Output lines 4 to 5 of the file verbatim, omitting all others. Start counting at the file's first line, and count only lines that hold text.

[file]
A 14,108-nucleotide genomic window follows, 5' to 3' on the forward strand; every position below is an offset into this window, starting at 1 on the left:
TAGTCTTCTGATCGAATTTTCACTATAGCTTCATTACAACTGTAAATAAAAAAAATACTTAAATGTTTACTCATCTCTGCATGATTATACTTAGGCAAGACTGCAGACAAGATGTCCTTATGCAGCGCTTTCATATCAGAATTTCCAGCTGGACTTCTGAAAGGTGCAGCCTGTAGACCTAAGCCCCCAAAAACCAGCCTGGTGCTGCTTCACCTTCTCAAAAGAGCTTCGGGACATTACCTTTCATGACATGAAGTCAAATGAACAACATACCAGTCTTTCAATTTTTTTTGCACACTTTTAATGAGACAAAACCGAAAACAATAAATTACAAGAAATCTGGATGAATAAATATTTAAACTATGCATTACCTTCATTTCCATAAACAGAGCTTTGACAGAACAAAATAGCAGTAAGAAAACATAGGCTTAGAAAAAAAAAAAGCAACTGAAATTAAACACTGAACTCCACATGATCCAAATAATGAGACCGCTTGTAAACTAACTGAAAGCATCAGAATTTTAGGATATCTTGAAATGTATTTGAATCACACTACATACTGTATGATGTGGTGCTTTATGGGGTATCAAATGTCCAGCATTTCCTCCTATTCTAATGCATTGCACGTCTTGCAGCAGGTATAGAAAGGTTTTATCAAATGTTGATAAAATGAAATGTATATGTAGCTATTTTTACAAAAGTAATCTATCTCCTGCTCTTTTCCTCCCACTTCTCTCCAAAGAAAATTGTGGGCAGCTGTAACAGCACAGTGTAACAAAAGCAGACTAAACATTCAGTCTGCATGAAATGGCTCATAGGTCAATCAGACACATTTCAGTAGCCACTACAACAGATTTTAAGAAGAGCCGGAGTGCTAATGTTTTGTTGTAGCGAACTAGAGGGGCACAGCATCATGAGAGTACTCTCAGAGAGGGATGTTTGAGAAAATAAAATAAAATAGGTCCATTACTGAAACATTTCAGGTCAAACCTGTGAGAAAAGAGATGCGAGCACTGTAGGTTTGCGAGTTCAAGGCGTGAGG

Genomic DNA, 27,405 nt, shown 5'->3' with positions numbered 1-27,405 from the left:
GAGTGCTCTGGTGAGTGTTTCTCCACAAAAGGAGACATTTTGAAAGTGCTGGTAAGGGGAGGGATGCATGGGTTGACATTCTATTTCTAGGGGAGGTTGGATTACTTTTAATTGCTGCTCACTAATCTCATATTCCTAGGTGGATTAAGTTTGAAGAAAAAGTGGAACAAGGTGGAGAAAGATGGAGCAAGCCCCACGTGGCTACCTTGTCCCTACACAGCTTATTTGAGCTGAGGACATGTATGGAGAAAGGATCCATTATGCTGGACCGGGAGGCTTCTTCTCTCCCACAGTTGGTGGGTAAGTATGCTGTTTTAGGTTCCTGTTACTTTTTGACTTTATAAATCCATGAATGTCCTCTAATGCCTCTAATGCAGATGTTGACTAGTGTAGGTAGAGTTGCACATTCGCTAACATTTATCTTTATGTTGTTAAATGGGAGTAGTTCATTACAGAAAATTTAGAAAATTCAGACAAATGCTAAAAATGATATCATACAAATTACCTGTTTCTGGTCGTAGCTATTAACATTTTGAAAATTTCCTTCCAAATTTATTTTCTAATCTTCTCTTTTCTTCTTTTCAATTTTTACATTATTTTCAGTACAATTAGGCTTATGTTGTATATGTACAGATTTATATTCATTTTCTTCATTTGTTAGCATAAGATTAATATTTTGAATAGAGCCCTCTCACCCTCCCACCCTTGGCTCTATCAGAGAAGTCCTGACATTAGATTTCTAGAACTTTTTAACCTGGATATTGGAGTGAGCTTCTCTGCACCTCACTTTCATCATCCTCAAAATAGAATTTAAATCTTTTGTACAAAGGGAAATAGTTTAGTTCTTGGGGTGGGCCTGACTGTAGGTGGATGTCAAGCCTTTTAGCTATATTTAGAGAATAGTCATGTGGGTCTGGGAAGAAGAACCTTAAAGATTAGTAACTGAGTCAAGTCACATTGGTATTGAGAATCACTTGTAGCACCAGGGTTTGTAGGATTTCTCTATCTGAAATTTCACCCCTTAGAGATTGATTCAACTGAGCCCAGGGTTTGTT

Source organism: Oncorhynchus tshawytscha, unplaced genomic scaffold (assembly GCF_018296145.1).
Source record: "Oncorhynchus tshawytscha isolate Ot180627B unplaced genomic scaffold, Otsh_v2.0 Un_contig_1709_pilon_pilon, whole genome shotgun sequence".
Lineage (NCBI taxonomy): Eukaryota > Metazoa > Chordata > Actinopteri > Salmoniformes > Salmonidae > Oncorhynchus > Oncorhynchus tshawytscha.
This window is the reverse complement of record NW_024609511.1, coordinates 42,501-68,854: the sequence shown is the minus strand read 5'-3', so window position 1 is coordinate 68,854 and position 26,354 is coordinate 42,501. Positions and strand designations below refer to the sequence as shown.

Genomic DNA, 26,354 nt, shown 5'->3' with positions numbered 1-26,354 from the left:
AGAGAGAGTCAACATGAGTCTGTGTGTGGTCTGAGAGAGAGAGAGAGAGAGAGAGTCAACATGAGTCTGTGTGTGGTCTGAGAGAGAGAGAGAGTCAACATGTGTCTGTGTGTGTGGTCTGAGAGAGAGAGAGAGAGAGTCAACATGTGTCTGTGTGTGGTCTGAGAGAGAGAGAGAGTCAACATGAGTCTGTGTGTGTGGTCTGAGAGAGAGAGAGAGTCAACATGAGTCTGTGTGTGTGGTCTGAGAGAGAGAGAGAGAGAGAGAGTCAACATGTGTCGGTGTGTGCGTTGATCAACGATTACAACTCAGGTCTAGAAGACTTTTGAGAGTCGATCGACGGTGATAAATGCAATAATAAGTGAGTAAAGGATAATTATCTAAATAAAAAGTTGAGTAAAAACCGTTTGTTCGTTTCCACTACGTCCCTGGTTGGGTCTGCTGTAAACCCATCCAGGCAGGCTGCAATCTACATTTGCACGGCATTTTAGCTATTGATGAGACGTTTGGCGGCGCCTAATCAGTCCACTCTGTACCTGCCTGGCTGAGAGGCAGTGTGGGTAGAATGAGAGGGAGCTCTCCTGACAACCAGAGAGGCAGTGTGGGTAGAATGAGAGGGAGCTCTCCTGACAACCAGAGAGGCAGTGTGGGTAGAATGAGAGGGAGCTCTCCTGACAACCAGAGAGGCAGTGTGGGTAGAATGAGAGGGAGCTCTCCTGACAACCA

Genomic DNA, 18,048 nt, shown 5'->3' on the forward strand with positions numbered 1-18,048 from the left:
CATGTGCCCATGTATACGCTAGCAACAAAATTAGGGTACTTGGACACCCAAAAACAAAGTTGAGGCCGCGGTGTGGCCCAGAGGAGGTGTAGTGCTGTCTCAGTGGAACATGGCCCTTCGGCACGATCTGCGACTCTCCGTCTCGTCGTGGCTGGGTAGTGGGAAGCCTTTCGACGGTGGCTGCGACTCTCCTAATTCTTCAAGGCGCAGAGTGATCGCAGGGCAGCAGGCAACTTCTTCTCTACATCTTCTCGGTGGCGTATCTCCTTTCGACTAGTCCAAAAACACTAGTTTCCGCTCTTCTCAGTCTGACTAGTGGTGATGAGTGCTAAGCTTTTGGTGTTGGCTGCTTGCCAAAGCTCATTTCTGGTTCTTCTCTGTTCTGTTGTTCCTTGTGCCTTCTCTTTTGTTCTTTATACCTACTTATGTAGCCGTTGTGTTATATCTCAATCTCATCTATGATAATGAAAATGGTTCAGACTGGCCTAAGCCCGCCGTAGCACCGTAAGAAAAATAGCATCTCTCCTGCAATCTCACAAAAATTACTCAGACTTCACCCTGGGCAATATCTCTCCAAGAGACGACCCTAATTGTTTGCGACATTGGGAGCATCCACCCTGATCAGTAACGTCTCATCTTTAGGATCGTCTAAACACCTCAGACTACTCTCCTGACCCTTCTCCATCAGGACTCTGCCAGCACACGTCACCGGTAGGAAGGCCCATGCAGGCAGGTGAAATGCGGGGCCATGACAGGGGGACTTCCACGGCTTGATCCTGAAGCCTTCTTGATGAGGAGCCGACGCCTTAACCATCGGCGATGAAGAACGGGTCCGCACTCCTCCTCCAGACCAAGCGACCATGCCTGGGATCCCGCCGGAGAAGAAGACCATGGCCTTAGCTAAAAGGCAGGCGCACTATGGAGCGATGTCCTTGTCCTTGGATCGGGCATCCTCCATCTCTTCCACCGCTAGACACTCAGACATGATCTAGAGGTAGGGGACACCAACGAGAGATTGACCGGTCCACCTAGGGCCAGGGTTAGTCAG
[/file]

GAGTGCTCTGGTGAGTGTTTCTCCACAAAAGGAGACATTTTGAAAGTGCTGGTAAGGGGAGGGATGCATGGGTTGACATTCTATTTCTAGGGGAGGTTGGATTACTTTTAATTGCTGCTCACTAATCTCATATTCCTAGGTGGATTAAGTTTGAAGAAAAAGTGGAACAAGGTGGAGAAAGATGGAGCAAGCCCCACGTGGCTACCTTGTCCCTACACAGCTTATTTGAGCTGAGGACATGTATGGAGAAAGGATCCATTATGCTGGACCGGGAGGCTTCTTCTCTCCCACAGTTGGTGGGTAAGTATGCTGTTTTAGGTTCCTGTTACTTTTTGACTTTATAAATCCATGAATGTCCTCTAATGCCTCTAATGCAGATGTTGACTAGTGTAGGTAGAGTTGCACATTCGCTAACATTTATCTTTATGTTGTTAAATGGGAGTAGTTCATTACAGAAAATTTAGAAAATTCAGACAAATGCTAAAAATGATATCATACAAATTACCTGTTTCTGGTCGTAGCTATTAACATTTTGAAAATTTCCTTCCAAATTTATTTTCTAATCTTCTCTTTTCTTCTTTTCAATTTTTACATTATTTTCAGTACAATTAGGCTTATGTTGTATATGTACAGATTTATATTCATTTTCTTCATTTGTTAGCATAAGATTAATATTTTGAATAGAGCCCTCTCACCCTCCCACCCTTGGCTCTATCAGAGAAGTCCTGACATTAGATTTCTAGAACTTTTTAACCTGGATATTGGAGTGAGCTTCTCTGCACCTCACTTTCATCATCCTCAAAATAGAATTTAAATCTTTTGTACAAAGGGAAATAGTTTAGTTCTTGGGGTGGGCCTGACTGTAGGTGGATGTCAAGCCTTTTAGCTATATTTAGAGAATAGTCATGTGGGTCTGGGAAGAAGAACCTTAAAGATTAGTAACTGAGTCAAGTCACATTGGTATTGAGAATCACTTGTAGCACCAGGGTTTGTAGGATTTCTCTATCTGAAATTTCACCCCTTAGAGATTGATTCAACTGAGCCCAGGGTTTGTT

Source organism: Oncorhynchus tshawytscha, unplaced genomic scaffold (assembly GCF_018296145.1).